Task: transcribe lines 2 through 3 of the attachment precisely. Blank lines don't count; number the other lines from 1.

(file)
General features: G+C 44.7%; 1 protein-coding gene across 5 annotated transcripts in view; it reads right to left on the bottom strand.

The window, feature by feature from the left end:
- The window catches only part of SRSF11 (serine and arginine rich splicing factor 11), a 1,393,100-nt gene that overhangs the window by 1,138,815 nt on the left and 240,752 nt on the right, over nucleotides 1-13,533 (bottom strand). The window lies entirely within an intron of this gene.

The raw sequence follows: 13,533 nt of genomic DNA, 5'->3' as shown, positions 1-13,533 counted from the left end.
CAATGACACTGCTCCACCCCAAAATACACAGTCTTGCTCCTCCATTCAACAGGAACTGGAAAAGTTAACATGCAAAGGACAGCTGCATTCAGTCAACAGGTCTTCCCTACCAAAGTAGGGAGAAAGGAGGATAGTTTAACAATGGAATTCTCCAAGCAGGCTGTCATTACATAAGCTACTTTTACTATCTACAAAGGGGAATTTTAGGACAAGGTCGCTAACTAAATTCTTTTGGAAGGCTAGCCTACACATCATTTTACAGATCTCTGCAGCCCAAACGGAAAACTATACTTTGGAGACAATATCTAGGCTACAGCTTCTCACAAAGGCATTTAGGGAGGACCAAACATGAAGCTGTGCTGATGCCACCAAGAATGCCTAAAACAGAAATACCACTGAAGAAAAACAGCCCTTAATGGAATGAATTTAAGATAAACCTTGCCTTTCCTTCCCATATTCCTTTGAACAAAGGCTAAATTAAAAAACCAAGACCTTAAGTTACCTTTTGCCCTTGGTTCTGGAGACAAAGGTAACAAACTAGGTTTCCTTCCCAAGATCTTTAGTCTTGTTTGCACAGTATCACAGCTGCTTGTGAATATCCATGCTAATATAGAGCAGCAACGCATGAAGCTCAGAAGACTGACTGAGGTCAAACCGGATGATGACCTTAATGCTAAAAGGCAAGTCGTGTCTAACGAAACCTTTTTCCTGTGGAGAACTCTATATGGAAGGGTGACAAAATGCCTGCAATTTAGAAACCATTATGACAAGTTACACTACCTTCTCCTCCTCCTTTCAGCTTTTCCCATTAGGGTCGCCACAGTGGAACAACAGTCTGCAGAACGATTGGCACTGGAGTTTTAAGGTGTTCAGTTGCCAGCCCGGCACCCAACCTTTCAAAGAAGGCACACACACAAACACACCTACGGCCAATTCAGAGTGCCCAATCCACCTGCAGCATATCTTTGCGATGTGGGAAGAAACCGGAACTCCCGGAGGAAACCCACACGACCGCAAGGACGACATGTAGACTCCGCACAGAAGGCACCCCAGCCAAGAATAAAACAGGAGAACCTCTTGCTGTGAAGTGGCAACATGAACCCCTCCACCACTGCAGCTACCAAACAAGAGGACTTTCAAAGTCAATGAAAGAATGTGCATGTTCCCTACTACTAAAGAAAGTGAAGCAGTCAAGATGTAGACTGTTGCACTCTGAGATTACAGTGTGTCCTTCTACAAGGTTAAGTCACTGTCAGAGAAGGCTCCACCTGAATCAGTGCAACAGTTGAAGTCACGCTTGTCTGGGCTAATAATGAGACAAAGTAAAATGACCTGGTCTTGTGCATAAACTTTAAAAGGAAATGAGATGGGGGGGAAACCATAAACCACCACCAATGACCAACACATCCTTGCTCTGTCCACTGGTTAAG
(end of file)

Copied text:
The window, feature by feature from the left end:
- The window catches only part of SRSF11 (serine and arginine rich splicing factor 11), a 1,393,100-nt gene that overhangs the window by 1,138,815 nt on the left and 240,752 nt on the right, over nucleotides 1-13,533 (bottom strand). The window lies entirely within an intron of this gene.